Sexual conflict during mating in red-sided garter snakes as evidenced by genital manipulation (#65)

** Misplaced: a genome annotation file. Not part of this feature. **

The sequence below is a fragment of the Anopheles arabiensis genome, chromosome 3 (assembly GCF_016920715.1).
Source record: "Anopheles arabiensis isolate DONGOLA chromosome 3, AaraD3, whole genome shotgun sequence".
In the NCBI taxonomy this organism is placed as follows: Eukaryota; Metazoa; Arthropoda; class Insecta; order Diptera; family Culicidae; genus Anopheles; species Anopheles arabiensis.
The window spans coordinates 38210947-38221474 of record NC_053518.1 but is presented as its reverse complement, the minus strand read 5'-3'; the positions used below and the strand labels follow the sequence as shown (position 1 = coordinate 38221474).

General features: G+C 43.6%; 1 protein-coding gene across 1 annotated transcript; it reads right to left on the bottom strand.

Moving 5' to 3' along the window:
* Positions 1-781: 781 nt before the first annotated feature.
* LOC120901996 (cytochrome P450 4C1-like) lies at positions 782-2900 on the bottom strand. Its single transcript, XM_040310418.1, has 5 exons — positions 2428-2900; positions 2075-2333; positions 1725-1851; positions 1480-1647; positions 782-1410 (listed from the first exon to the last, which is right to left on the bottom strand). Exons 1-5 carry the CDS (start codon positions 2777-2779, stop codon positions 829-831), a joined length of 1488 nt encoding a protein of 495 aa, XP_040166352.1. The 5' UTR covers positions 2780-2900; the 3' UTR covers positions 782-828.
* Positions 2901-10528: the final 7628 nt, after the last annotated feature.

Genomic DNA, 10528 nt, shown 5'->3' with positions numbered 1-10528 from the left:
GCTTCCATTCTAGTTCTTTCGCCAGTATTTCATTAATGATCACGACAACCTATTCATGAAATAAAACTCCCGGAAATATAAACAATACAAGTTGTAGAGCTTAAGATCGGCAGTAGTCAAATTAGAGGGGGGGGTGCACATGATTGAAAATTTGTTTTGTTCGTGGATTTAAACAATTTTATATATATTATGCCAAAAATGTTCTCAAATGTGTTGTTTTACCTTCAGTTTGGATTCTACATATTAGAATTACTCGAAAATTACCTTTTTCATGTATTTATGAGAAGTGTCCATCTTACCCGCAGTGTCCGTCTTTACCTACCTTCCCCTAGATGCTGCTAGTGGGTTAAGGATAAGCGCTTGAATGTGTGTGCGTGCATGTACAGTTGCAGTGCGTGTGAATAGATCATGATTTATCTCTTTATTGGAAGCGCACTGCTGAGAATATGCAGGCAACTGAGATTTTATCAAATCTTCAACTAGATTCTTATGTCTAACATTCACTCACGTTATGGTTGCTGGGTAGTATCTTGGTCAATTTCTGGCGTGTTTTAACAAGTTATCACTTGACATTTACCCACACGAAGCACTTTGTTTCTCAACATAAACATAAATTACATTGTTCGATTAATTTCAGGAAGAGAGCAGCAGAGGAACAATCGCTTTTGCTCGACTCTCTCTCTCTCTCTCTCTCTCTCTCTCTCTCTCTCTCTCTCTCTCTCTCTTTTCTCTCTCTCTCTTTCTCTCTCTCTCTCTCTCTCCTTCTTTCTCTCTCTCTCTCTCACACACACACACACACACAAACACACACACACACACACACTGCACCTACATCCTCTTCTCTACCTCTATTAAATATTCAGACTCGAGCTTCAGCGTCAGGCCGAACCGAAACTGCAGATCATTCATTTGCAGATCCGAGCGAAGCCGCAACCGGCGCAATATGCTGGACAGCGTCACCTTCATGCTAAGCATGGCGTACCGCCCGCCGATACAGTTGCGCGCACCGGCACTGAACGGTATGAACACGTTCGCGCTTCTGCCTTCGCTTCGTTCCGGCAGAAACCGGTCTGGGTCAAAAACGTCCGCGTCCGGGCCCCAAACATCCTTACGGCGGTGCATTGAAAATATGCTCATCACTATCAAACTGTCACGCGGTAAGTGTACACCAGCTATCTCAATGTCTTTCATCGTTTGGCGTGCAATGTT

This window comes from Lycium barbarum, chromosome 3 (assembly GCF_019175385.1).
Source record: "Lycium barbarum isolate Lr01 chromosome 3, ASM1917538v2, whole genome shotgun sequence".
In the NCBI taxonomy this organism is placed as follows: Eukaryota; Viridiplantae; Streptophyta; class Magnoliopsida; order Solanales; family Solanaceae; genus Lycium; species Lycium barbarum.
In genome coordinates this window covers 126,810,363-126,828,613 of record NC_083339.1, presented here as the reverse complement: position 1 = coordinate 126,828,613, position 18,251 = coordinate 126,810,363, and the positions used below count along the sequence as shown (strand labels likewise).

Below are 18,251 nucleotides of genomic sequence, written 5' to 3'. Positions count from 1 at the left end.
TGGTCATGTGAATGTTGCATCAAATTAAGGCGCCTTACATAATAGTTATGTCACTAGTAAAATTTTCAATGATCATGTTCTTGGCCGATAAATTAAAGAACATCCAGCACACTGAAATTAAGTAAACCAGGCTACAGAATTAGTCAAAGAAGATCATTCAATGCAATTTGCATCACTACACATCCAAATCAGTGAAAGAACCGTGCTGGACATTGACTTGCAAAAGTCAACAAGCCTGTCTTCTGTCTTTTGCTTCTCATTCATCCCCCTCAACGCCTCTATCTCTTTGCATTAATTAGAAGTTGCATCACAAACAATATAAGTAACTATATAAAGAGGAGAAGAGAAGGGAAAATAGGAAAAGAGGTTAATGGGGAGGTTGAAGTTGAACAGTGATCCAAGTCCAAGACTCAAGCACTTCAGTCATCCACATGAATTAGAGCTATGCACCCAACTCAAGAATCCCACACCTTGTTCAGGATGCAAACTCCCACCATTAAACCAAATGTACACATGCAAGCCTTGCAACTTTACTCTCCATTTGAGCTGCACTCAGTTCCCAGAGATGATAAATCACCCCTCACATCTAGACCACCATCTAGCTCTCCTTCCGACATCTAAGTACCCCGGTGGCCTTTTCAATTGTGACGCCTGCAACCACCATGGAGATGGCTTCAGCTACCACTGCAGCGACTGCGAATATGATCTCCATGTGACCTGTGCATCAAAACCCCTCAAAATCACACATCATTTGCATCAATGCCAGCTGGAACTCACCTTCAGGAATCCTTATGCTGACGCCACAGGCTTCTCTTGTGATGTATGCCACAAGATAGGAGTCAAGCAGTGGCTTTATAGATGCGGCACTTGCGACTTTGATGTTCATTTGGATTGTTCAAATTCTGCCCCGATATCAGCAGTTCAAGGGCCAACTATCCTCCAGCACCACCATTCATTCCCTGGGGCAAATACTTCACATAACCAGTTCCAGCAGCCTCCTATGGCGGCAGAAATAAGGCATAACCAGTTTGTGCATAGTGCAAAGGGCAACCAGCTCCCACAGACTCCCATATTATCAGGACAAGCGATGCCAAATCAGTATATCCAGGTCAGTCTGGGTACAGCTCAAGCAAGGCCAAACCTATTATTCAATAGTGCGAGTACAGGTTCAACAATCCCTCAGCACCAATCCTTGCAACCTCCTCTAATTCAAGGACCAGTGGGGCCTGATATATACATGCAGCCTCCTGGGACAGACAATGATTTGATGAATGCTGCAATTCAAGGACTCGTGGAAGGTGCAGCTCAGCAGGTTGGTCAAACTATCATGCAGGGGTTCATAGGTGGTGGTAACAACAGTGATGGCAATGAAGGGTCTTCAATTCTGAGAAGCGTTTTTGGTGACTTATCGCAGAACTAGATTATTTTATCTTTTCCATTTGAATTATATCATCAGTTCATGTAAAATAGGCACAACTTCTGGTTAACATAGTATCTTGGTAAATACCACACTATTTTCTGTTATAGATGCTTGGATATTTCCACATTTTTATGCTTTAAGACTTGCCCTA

Sexual conflict occurs when the evolutionary interests of females and males are divergent. Sex-differences in optimal copulation duration can be a source of conflict. Male red-sided garter snakes (Thamnophis sirtalis parietalis) produce a gelatinous copulatory plug during mating that occludes the opening of the female reproductive tract for approximately two days. The size of the plug is influenced by the copulation duration. We experimentally tested the contribution of male and female control over copulation duration. We ablated the largest basal spine on the male’s hemipene and found a reduction in copulation duration and an increase in the variation of plug mass. Further we anesthetized the female’s cloaca and found copulation duration increased in this treatment group as well. This suggests that males benefit from increased copulation duration while females actively try to reduce copulation duration. Therefore, sexual conflict is manifest in divergent copulation duration optima for males and females.